Exodus 16:1-3 If Only

Exodus 16:1-3            If Only. . .                                                                   WC McCarter
In chapter four of The Story, we read about God calling His people out of Egypt. By this time a new Pharaoh had come into power who did not know Joseph. There was no sympathy toward the Israelites. In fact, they were enslaved by the Egyptians and forced to do hard labor. They cried out to God from under the yoke of Egypt, and God heard their cries. He raised up Moses, a Hebrew man who had been raised an Egyptian prince, to lead His people. Moses was hesitant, but God strengthened him for this mighty work. After a long bought with Pharaoh, who had a hard heart, Moses led the people out of slavery and into the wilderness. They would be there for forty years being tested by God. Their faith was weak, superficial, and of the what-have-you-done-for-me-lately sort.
Just as the Israelites traveled through the desert as foreigners, we also struggle through this world’s wilderness as pilgrims in a strange land.  We are tested by God, tempted by sinful desires, tricked by Satan, sometimes hungry and other times full, but this is life. We are called to be faithful in all things and to glorify God. We are called to endure. Today, I would like to call your attention to Exodus 16:1-3 which is found on page 55. Here we find an account of Israel in the desert, challenged by hunger.
Scripture Reading (p. 55) – This is the Word of God
The Journey into the Desert
Exactly one month had passed since the beginning of the Exodus. They had been camping in Elim where there were twelve wells of water and seventy palm trees. It sounds like a paradise compared to what they had been through in the past few weeks. Now the Israelites were heading south from Elim toward the Desert of Sin. As one preacher has said, “. . . the Lord never allows us to linger too long in Elim. He summons us to go forth, and our going forth sometimes takes us into the desert” (Dunnam, 192).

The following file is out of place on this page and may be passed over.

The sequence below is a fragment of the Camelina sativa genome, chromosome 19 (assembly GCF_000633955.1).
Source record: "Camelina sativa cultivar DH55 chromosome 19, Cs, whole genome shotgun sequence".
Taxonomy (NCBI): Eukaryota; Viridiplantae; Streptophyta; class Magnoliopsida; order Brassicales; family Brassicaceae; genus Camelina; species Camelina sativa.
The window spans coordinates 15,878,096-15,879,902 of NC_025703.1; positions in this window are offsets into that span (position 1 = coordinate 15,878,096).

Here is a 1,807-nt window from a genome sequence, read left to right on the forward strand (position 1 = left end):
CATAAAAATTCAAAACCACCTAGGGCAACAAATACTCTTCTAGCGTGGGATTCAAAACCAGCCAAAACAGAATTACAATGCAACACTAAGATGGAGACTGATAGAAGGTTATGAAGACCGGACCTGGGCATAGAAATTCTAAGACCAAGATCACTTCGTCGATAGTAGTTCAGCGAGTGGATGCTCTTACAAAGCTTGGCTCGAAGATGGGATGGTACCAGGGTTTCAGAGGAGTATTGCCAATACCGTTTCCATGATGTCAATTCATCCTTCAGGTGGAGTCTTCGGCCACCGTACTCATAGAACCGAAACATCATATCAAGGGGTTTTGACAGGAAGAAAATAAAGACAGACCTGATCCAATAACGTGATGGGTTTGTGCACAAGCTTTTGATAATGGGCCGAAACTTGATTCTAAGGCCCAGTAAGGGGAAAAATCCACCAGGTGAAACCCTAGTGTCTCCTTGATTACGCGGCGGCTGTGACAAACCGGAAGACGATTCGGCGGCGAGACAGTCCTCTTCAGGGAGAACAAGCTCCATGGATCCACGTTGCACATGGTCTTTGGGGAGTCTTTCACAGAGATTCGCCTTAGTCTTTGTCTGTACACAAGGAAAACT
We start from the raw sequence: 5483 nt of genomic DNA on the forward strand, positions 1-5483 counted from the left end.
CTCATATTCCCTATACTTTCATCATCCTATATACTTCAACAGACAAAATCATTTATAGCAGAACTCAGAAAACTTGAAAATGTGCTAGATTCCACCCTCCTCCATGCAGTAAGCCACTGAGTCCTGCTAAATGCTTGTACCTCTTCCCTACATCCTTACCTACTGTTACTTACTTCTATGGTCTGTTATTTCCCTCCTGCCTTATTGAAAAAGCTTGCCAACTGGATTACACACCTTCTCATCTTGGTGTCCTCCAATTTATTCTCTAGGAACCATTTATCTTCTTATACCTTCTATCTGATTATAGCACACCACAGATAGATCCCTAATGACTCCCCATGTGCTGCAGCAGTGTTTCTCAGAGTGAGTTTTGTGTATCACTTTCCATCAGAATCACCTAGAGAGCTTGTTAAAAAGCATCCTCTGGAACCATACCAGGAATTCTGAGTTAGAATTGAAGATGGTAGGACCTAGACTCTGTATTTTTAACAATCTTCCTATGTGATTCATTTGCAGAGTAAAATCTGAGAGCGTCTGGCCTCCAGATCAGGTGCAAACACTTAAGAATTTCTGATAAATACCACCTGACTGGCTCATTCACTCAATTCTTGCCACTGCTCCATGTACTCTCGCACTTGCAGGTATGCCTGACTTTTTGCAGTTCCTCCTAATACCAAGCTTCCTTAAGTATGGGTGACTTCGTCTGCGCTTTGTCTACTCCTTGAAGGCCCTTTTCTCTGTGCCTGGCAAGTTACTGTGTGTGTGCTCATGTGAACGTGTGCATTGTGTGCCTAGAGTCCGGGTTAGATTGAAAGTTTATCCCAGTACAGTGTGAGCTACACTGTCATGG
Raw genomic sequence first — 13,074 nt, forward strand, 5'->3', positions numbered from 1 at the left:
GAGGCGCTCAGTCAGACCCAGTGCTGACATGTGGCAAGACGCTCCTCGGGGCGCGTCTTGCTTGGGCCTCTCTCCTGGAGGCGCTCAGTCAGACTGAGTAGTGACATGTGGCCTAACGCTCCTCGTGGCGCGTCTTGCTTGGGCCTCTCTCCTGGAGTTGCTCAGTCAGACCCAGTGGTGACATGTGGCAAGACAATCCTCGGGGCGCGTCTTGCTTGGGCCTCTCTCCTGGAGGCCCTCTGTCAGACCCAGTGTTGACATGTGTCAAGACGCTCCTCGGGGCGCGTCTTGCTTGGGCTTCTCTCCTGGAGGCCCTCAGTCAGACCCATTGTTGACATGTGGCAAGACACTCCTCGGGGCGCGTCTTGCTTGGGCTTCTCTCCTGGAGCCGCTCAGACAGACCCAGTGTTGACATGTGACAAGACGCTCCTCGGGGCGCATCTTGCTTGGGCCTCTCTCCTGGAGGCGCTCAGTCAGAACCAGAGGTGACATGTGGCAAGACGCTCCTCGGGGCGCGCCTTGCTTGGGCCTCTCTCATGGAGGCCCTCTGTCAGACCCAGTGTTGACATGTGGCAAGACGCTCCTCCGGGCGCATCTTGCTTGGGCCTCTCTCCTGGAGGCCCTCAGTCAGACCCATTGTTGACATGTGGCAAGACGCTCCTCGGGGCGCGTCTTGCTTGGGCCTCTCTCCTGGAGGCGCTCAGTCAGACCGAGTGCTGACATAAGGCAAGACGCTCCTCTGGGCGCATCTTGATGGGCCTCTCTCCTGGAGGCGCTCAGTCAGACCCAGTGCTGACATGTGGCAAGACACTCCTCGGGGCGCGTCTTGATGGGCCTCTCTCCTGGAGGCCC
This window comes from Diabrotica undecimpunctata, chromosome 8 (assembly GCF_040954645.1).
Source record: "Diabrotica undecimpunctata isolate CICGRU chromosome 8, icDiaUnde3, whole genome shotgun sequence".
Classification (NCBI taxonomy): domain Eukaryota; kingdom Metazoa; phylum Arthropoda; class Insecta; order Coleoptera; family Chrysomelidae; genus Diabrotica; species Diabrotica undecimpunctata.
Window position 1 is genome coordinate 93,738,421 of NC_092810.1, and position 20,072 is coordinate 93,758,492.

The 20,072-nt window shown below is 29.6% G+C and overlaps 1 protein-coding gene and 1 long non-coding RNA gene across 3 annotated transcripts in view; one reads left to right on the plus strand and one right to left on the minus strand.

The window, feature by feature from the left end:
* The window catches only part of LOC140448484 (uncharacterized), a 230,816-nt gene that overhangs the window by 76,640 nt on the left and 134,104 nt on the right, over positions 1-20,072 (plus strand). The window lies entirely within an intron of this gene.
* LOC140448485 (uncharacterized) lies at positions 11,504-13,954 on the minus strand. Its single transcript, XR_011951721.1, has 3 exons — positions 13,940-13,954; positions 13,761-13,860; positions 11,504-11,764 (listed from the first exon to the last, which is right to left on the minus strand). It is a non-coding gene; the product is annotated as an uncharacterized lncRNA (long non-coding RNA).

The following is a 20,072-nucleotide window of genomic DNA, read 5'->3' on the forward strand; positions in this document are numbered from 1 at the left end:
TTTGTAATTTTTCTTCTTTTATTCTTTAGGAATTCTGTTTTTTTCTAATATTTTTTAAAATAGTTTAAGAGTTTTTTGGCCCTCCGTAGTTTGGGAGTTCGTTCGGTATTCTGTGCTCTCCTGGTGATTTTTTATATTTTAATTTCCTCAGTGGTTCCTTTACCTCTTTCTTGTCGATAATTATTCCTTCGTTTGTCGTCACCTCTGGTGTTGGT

Along the way, the Israelites were camping along the east coast of the Red Sea (the opposite side from where they had originally crossed). The Israelites were apparently following an old road that the Egyptians used for mining. They probably knew this road well. How was it that the Egyptians did not know their location? It was not mining season, so there wouldn’t be many Egyptians traveling this route. Even if they hear of the Israelites’ location, they probably would not want to risk another defeat like they did the first time (on the other side of the Red Sea).
Grumbling in the Desert
This is actually the third time they grumbled against God and Moses. The first time was when they were trapped between the Egyptians and the sea (p. 53 at the bottom). Another time (p. 55) they grumbled against Moses about finding water to drink. After this, they grumbled again against the Lord and Moses about drinking water (p. 57). The problem of grumbling was not restricted to a handful, but was heard from “the whole community.” Everyone was affected to some degree by hunger. This episode highlights the fact that Moses and Aaron were constantly on the hot-seat. We cannot know the pressure they were under and the persecution they endured.